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In NYC and LA, returning pupils face battery of virus tests

The two largest school districts in the U.S. are rolling out ambitious and costly plans to test students and staff for the coronavirus, bidding to help keep school buildings open amid a rise in infections among the nation’s school-age children.

New York City is set to begin testing 10% to 20% of students and staff in every building monthly beginning Thursday, the same day the final wave of the district’s more than 1 million students returns to brick-and-mortar classrooms for the first time in six months.

“Every single school will have testing. It will be done every single month. It will be rigorous,” New York City Mayor Bill de Blasio said in announcing the plan as part of an agreement with the teachers union to avert a strike. At least 79 Department of Education employees have died from the virus.

With an estimated 100,000-120,000 tests expected each month, each costing between $78 and $90, New York City’s school-based testing plan goes well beyond safety protocols seen in most other districts.


Meanwhile, the Los Angeles Unified School District, has launched a similarly comprehensive, $150 million, testing program to help determine when it will be safe to resume in-person instruction. The district began the school year remotely in August for all 600,000 students. The New York and Los Angeles systems are respectively the nation’s largest and 2nd-largest school districts.

Leaders in both cities say regular testing is needed in districts of their size and in areas of the country that previously witnessed unnerving surges of the virus.

The coronavirus struck hard at the elderly early in the pandemic and is now increasingly infecting American children and teens in a trend authorities say appears to be fueled by school reopenings and other activities. Children of all ages now make up 10% of all U.S cases, up from 2% in April, the American Academy of Pediatrics reported Tuesday.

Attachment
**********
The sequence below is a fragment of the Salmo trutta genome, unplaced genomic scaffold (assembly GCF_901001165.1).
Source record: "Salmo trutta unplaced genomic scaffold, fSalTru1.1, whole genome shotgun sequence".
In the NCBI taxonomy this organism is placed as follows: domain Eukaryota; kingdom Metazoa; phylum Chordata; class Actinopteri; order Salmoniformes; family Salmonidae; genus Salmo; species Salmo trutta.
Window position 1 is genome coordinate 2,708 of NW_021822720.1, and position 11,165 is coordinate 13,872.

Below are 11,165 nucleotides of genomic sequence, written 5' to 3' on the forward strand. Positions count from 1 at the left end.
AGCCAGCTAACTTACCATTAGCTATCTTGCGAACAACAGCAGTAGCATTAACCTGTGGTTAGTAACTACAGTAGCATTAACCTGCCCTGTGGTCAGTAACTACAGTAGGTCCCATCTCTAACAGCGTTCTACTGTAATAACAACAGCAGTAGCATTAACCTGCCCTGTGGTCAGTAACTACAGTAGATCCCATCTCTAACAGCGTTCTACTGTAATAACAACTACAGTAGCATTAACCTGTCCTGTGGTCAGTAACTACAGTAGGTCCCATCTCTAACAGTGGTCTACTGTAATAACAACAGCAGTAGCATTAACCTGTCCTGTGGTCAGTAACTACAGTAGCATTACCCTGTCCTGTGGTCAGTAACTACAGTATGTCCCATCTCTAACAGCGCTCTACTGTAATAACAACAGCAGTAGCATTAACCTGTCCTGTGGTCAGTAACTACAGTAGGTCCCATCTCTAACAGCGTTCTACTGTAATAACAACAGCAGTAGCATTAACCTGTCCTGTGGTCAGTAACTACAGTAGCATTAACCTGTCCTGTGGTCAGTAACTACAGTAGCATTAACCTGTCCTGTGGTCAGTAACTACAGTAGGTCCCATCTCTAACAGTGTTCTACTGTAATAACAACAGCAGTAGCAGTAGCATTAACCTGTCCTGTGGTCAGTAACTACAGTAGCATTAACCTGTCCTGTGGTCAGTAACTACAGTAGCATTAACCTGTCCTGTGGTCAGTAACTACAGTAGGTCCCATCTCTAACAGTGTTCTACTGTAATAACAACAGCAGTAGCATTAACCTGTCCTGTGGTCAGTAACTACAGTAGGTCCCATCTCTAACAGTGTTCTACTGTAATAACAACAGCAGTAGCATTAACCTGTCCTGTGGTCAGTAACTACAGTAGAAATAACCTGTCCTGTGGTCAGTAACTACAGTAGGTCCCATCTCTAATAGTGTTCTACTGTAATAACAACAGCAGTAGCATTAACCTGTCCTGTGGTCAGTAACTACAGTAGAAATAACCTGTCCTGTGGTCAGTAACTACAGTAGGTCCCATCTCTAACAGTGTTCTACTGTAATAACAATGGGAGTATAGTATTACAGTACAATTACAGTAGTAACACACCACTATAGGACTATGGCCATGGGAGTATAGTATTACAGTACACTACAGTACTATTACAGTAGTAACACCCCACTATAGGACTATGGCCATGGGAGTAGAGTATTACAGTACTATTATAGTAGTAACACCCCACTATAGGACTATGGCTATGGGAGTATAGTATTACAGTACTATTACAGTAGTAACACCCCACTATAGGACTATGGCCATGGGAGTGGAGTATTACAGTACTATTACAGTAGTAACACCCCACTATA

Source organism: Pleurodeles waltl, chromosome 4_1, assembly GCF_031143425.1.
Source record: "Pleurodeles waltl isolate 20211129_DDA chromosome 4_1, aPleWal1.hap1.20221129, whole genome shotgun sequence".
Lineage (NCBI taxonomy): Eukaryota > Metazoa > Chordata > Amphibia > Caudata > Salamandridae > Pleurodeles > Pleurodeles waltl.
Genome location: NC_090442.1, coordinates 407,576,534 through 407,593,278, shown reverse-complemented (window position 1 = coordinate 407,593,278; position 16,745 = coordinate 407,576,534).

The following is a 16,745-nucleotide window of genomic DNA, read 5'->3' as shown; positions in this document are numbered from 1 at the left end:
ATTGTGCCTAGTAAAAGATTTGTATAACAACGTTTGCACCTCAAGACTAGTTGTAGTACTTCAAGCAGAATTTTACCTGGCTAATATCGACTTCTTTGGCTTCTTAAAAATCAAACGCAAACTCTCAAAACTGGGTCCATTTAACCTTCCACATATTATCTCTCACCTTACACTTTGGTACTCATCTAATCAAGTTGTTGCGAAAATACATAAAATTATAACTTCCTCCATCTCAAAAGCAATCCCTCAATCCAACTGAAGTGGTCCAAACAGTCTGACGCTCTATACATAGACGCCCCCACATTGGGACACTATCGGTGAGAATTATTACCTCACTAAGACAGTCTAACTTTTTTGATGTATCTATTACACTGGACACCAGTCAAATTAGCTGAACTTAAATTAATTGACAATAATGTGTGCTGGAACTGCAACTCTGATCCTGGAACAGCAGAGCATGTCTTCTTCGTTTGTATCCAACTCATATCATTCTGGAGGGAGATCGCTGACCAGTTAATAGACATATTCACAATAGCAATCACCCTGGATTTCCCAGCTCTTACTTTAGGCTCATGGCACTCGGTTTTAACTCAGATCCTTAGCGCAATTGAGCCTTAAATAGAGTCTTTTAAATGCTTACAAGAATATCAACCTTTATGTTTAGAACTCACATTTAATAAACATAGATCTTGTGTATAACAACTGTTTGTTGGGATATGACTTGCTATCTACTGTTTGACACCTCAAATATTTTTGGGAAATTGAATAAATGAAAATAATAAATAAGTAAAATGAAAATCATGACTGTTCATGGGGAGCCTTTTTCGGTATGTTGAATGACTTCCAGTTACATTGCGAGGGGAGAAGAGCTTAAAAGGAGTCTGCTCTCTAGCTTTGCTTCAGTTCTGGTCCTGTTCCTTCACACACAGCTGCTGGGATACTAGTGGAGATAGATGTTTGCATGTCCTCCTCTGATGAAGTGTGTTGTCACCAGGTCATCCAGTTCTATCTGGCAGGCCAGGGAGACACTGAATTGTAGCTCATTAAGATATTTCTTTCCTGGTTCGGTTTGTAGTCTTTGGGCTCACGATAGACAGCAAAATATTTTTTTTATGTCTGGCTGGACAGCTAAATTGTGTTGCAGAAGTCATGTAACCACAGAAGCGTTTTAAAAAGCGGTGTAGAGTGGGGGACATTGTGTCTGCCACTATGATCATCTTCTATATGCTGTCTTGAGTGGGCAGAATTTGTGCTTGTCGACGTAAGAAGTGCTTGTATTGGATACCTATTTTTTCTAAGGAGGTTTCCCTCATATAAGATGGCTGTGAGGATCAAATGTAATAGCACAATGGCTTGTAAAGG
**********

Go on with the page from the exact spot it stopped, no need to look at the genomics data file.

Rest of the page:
The Centers for Disease Control and Prevention said this week that the incidence of COVID-19 in school-age children began rising in early September as many returned to classrooms. Its recommendations emphasize distancing, cleaning and face coverings for most reopening plans — though no requirement for universal testing of students and staff.

As part of the LAUSD plan announced this month, all students and staff will get an initial baseline test in coming weeks to ensure the incidence of COVID-19 is low, and then another test immediately before returning to school, Superintendent Austin Beutner said Monday.

Periodic testing will continue throughout the school year under a collaboration chaired by Beutner and former U.S. Education Arne Duncan that also includes the University of California, Los Angeles, Johns Hopkins and Stanford universities, Microsoft and several health providers.

“Pulling off something like this is almost a miraculous undertaking in and of itself because there are so many things that could go wrong,” said Arlene Inouye, secretary of United Teachers Los Angeles, which negotiated conditions for school nurses tasked with testing, “but what’s really encouraging is that there are a lot